Feminism is not a numbers game, it’s about inclusion

Europe's World

Citizens' Europe

Picture of Shada Islam
Shada Islam

Director of Europe and Geopolitics at Friends of Europe

Picture of Amanda Rohde
Amanda Rohde

Senior Programme Manager at Friends of Europe

This article was originally published in IDEES Magazine No. 47: Feminism(s).


Feminist leadership is not about the number of women in top jobs. It’s not about symbols and tokenism. It’s about the quality of women in leadership positions, the power they wield and the way they use it.

It’s about the policies women leaders are willing and able to enact, their approach to the world, their ability to do things differently and their capacity to grab opportunities and face up to challenges.

Women leaders aren’t credible when they focus solely on gender equality. Their impact and their relevance are strongest when they adopt and implement actions and policies which are inclusive, open and non-discriminatory.

Women leaders matter when their scope of action covers not just women but when they work for diversity – of all kinds.

While the EU institutions are promoting women into higher echelons, men are still in a majority – as they are in national administrations

The European Union is ahead of other regions in its success in bringing more women into positions of power. The President of the European Commission is a woman: Ursula von der Leyen. Twelve of the twenty-seven European Commissioners are women. The number of women members of the European Parliament is up to 39.5 per cent of the total. And of course Christine Lagarde is President of the European Central Bank.

This is impressive. But let’s be blunt: Europe is still a man’s world. A majority of EU presidents and prime ministers, foreign ministers, finance ministers and defence ministers are men. While the EU institutions are promoting women into higher echelons, men are still in a majority – as they are in national administrations.

So is feminism setting the European agenda? Not yet. The intention is clearly there, but turning words into action isn’t proving easy.

Yes, von der Leyen has broken through the so-called glass ceiling. As the first female European Commission President, she has pushed forward a (re)newed agenda for women’s empowerment and made clear that gender equality is a priority.

Inclusion must be streamlined into all EU policymaking areas

Unveiling the Commission’s new strategy, she insisted: “Gender equality is a core principle of the European Union, but it is not yet a reality. In business, politics and society as a whole, we can only reach our full potential if we use all of our talent and diversity. Using only half of the population, half of the ideas or half of the energy is not good enough. With the Gender Equality Strategy, we are pushing for more and faster progress to promote equality between men and women”.

The Commission chief is right to put gender equality back on the EU agenda. But, regrettably von der Leyen’s definition of “diversity” is limited to gender alone. There is no reference to the even more important concept of “inclusion”.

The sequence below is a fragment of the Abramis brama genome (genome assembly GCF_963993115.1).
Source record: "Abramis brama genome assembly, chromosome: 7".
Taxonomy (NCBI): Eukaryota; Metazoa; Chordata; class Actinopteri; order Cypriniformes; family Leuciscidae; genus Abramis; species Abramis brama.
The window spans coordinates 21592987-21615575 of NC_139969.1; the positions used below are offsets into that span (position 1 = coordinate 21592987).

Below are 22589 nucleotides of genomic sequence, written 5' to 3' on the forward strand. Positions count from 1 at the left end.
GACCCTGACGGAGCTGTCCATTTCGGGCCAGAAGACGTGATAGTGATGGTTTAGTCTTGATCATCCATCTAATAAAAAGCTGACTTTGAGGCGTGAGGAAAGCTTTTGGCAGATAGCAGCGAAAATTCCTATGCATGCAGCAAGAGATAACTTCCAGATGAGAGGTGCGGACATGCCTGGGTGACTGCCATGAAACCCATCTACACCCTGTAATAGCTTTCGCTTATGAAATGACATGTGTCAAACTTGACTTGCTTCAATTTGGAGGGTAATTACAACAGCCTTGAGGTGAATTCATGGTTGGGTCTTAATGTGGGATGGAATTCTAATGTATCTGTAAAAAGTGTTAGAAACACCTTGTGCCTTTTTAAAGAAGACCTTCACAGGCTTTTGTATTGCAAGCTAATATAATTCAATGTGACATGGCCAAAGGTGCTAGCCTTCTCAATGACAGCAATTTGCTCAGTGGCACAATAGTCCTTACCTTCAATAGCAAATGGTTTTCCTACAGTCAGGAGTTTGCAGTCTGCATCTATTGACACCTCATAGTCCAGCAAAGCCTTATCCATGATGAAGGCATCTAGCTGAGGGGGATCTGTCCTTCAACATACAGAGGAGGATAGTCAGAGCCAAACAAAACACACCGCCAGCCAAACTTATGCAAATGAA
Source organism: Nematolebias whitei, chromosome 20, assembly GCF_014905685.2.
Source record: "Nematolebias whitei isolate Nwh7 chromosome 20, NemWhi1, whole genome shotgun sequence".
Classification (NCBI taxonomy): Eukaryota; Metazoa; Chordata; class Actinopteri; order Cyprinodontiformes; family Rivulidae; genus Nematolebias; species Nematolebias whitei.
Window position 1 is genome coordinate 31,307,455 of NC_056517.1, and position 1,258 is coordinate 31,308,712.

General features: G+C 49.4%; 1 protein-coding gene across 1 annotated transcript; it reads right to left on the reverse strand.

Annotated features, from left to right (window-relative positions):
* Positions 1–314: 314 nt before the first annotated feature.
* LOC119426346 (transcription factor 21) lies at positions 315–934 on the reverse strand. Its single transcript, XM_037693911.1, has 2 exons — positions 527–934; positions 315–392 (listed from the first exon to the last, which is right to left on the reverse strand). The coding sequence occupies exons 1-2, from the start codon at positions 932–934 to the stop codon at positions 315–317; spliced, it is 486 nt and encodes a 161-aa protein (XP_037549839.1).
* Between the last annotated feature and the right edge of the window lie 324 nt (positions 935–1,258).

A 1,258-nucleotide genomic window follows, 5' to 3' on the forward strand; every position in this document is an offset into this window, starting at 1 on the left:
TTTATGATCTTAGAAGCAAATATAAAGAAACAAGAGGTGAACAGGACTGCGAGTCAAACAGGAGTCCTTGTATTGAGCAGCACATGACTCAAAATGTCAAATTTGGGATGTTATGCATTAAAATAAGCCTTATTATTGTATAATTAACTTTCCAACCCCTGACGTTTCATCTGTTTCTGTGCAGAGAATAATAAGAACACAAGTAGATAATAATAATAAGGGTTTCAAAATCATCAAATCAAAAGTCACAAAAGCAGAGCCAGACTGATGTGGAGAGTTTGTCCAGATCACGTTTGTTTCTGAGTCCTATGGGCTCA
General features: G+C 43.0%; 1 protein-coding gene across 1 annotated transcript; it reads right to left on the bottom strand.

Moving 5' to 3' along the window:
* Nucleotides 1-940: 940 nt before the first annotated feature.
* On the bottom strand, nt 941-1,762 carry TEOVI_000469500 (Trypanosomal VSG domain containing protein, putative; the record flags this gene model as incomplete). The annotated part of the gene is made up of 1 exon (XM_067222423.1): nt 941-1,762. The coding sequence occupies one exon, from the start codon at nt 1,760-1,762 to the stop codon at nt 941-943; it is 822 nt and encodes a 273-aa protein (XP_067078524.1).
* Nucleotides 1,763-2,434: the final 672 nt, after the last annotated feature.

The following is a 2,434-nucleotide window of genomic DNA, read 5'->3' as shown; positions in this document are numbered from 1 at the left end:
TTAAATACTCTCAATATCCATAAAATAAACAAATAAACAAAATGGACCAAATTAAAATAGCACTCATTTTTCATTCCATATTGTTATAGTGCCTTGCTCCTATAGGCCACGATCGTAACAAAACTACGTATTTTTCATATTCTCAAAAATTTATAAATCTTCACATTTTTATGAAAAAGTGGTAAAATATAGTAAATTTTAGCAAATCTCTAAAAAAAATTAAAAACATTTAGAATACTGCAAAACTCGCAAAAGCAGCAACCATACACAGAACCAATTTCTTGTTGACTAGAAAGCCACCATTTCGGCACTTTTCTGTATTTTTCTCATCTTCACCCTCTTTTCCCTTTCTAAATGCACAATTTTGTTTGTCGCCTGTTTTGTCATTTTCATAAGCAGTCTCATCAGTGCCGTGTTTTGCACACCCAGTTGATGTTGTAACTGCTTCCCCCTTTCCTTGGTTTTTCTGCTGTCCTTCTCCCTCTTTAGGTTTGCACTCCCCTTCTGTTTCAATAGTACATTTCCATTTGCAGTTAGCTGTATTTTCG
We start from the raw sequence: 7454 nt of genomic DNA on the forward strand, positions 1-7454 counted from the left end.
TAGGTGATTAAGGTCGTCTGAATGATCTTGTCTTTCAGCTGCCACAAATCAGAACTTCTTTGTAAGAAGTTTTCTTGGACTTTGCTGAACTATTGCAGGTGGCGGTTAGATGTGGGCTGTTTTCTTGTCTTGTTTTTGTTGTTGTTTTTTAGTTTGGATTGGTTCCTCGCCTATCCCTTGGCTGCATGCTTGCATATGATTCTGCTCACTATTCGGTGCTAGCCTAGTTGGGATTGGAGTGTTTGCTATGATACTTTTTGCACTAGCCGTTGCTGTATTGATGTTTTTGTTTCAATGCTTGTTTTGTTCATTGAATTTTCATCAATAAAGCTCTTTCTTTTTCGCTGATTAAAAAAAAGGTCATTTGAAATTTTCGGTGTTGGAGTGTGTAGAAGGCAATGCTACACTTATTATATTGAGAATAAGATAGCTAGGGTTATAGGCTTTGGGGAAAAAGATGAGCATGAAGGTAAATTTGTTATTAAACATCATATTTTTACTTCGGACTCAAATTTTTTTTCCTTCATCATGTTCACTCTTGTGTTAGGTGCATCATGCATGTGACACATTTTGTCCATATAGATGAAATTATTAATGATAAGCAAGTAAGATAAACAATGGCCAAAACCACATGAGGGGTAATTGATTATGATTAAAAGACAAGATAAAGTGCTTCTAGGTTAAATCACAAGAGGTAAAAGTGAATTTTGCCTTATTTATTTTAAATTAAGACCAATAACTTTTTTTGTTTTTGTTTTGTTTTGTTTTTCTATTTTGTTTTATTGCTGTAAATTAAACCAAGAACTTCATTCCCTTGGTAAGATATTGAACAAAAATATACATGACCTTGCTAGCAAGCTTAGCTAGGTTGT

The truth is that inclusion must be streamlined into all EU policymaking areas. Focusing on gender diversity alone, without reference to a more inclusive definition of diversity, is not what feminist leadership should be about.

Inclusion and diversity are cross-cutting areas that should be referenced at every stage of the Commission’s work

An inclusive work programme

The new Commission work programme makes several references to gender and inclusion –and very briefly to diversity. It talks about the ecological and digital transitions which will affect us all and how we must ensure that no one is left behind.

It mentions overcoming inequalities, violence against women and the gender pay gap; it brings up solidarity, equality and fairness. Von der Leyen’s political guidelines go a step further and highlight the importance of diversity, work-life balance and so on.

The words and intentions are there. But inclusion and diversity are cross-cutting areas that should be referenced at every stage of the Commission’s work – not just when they talk about a new Action Plan on Integration and Inclusion, or about a new Gender Equality Strategy.

When it comes to the digital transition, for example, a lack of diversity can lead to detrimental algorithm biases, creating long-lasting consequences in everything from job-matching programmes to facial recognition technologies– although with the latter some might say that’s for the best.

It is essential to confront the issue of data bias across all areas of regulation

Reassuringly, the Commission’s recent White Paper on Artificial Intelligence takes account of the advice of the AI High-Level Expert Group which sets ‘diversity, non-discrimination and fairness’ as a key requirement to ensure AI’s trustworthiness. The Paper notes that bias and discrimination could be amplified through poorly designed AI and suggest that requirements could include ‘sufficiently representative’ data sets.

However, one recommendation to come out of the Expert Group has not made it into the White Paper – the need to ensure diversity within design teams. While an emphasis on the power of diversity is important to all areas of working, it is especially important when it comes to design in AI where it will ensure that a wider range of concerns are brought to the table. This must be included in any future EU policymaking on the topic.